How reliable is a VFP's FPT (memo) ?

Hi Experts

How reliable is a VFP's  FPT (memo) ?

Any check/ repair routine is advisible to run from time to time  to prevent corruption?

Thanks in advance
Eduardo FuerteDeveloper and AnalystAsked:
Who is Participating?

[Product update] Infrastructure Analysis Tool is now available with Business Accounts.Learn More

I wear a lot of hats...

"The solutions and answers provided on Experts Exchange have been extremely helpful to me over the last few years. I wear a lot of hats - Developer, Database Administrator, Help Desk, etc., so I know a lot of things but not a lot about one thing. Experts Exchange gives me answers from people who do know a lot about one thing, in a easy to use platform." -Todd S.

We know about problems in cursors having many memo fields but the memo itself is reliable as much as any other disk data access.

So memo on local harddrive is reliable if your users do not switch the computer off when the app is running. Killing the application in Task Manager or Windows crash can cause the same problem.

Memo in table on remote drive is less reliable than memo on the local drive. An unstable network can corrupt the memo easily. Use SQL Server for remote data preferably. You should avoid WiFi connection for DBF/FPT access.

You have to check errors during all save operations and FLUSH or FLUSH FORCE or even close the tables as soon as possible. You may save some record check sum and use it for data validity checks. More memo fields means more problems. Repairing tools do not know your data so to fix FPT is always tricky operation.

It is very bad if the situation requires some repair tool... If you are observing corrupted DBF/FPT then you should fix the environment. Backup is always better than any repair tool. Of course, you have to weigh the data loss during the restore. Some less important tables is better to fix
instead of the whole data set restore...
Olaf DoschkeSoftware DeveloperCommented:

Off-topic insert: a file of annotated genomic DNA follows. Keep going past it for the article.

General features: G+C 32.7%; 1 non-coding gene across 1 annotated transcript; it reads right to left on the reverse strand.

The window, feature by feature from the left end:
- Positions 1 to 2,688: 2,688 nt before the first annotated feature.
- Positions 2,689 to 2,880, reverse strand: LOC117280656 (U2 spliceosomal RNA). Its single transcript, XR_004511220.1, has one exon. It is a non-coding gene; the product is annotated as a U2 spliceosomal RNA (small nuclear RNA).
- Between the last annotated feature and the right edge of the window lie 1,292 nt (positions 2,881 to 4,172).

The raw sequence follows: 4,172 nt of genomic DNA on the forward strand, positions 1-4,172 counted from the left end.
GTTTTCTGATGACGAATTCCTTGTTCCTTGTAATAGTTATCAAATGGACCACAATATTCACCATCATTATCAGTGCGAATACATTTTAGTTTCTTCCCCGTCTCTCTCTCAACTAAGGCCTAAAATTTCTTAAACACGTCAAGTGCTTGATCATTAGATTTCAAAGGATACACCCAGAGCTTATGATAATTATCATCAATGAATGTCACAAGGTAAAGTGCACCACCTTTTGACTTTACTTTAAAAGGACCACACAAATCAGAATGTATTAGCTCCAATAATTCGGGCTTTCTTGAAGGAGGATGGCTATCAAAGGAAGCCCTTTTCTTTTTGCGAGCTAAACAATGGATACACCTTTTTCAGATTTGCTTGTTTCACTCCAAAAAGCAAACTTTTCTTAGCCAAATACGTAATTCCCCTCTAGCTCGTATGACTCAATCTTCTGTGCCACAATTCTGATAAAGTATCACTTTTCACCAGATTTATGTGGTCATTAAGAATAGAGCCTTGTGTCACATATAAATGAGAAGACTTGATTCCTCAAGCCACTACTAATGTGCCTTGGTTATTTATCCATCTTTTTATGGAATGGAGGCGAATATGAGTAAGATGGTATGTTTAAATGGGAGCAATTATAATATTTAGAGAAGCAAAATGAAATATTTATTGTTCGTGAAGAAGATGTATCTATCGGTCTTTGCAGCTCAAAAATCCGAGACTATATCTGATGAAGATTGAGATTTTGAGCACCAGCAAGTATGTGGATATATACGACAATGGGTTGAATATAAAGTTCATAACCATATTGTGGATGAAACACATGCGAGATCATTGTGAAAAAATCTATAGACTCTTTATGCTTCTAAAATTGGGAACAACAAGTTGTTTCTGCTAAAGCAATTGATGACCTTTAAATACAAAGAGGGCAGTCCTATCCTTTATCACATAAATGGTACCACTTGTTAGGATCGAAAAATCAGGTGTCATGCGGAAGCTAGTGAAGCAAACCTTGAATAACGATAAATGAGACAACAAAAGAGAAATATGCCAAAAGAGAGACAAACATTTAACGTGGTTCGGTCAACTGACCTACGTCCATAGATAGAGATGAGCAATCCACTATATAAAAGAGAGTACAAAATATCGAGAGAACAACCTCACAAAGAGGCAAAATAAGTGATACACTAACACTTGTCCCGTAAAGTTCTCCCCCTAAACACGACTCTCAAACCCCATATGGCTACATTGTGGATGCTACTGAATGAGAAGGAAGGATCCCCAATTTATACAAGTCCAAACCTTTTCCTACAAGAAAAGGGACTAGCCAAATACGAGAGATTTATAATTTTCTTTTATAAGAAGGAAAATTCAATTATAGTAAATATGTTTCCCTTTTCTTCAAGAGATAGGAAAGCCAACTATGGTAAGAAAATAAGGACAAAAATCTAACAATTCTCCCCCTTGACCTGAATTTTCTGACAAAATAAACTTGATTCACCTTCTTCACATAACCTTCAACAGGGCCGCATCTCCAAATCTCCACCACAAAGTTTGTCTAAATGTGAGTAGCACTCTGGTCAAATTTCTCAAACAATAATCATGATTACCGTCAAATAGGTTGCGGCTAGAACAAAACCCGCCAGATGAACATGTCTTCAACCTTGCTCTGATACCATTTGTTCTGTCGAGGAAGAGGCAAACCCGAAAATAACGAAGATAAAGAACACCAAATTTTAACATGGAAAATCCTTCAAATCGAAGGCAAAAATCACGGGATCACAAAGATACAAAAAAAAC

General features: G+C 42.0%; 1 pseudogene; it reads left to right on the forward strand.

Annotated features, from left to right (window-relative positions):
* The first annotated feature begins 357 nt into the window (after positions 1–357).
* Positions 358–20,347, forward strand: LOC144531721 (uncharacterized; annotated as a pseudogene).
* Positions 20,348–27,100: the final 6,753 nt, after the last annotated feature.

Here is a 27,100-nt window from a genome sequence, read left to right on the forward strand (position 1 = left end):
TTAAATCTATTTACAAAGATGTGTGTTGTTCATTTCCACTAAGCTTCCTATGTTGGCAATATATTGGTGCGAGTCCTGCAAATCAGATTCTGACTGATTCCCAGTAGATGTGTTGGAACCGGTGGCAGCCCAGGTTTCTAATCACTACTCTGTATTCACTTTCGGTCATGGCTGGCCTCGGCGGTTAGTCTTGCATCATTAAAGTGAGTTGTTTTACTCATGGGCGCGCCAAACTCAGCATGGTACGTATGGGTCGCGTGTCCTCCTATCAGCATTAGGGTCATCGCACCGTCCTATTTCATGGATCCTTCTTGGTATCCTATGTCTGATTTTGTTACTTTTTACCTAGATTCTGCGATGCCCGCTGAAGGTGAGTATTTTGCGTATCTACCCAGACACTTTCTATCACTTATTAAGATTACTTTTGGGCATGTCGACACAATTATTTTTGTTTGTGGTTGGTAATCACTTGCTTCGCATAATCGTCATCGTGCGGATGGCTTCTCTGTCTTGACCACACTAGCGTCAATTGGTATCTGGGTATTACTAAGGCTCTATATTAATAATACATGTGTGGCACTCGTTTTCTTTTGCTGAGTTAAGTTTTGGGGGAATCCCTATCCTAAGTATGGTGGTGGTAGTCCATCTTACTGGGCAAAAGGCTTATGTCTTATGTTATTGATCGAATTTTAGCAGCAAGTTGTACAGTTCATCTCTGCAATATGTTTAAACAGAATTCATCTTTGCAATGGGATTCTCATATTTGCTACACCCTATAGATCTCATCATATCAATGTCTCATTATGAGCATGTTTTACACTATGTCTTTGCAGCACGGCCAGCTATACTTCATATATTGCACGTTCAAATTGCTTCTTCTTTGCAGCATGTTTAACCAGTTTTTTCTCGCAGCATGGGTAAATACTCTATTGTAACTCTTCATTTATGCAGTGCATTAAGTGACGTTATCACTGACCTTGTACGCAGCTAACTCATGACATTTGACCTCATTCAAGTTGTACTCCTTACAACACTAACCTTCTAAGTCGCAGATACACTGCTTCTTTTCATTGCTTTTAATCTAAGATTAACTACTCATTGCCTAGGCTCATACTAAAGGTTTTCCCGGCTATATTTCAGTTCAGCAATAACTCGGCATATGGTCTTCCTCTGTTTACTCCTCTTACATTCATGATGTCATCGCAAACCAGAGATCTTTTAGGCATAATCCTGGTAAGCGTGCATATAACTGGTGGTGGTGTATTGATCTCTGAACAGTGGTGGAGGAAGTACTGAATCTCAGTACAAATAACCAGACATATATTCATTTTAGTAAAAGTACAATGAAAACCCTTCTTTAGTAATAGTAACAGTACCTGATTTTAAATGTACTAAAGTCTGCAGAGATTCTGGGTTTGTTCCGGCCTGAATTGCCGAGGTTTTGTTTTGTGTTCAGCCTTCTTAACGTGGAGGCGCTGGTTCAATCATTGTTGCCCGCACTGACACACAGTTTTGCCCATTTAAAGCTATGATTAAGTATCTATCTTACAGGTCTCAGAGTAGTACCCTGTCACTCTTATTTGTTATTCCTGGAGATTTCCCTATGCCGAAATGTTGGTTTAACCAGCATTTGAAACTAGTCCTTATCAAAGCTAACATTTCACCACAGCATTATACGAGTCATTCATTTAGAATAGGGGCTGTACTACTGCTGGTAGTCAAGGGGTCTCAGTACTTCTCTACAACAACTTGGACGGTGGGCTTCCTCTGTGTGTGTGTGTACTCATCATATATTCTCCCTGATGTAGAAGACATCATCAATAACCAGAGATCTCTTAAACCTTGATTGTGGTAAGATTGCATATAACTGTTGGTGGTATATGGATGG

In regard to a regular "repair" - let's rather talk of a refresh - a PACK of a table is good not only to get rid of deleted rows but also to rewrite the FPT and toss out all unused bloat. No need to PACK MEMO, unless you want to concentrate on regenerating the FPT only, I'd go for a regular PACK of DBFs, which renews DBF, CDX, and FPT files.

Bye, Olaf.
PACK has one drawback: It removes unused data which could be valuable when the memo is corrupted. Of course, to find correct references between DBF rows and unused FPT memo blocks which could be possibly used for the data recovery is not simple work... if not even impossible in most of the cases.

Another problem could occur in applications which actively use deleted records. (Not obvious.)

My favorites are:
1) Regular backup with the period which corresponds to the amount of data you accept for repeated entry.
2) Regular reindex
3) FLUSH after each data write operation
4) Logging of the correct application start/end. Once you detect the problem at the app start then you have to run the reindex and data check with immediate fix if necessary.

We should not make our code much more complex due to the higher data reliability. Much better and easier is to invest into more reliable environment instead of additional lines of code which check for each operation success and possible repeating or writing additional data into tables or saving the data at two places etc. etc.

Experts Exchange Solution brought to you by

Your issues matter to us.

Facing a tech roadblock? Get the help and guidance you need from experienced professionals who care. Ask your question anytime, anywhere, with no hassle.

Start your 7-day free trial
HTML5 and CSS3 Fundamentals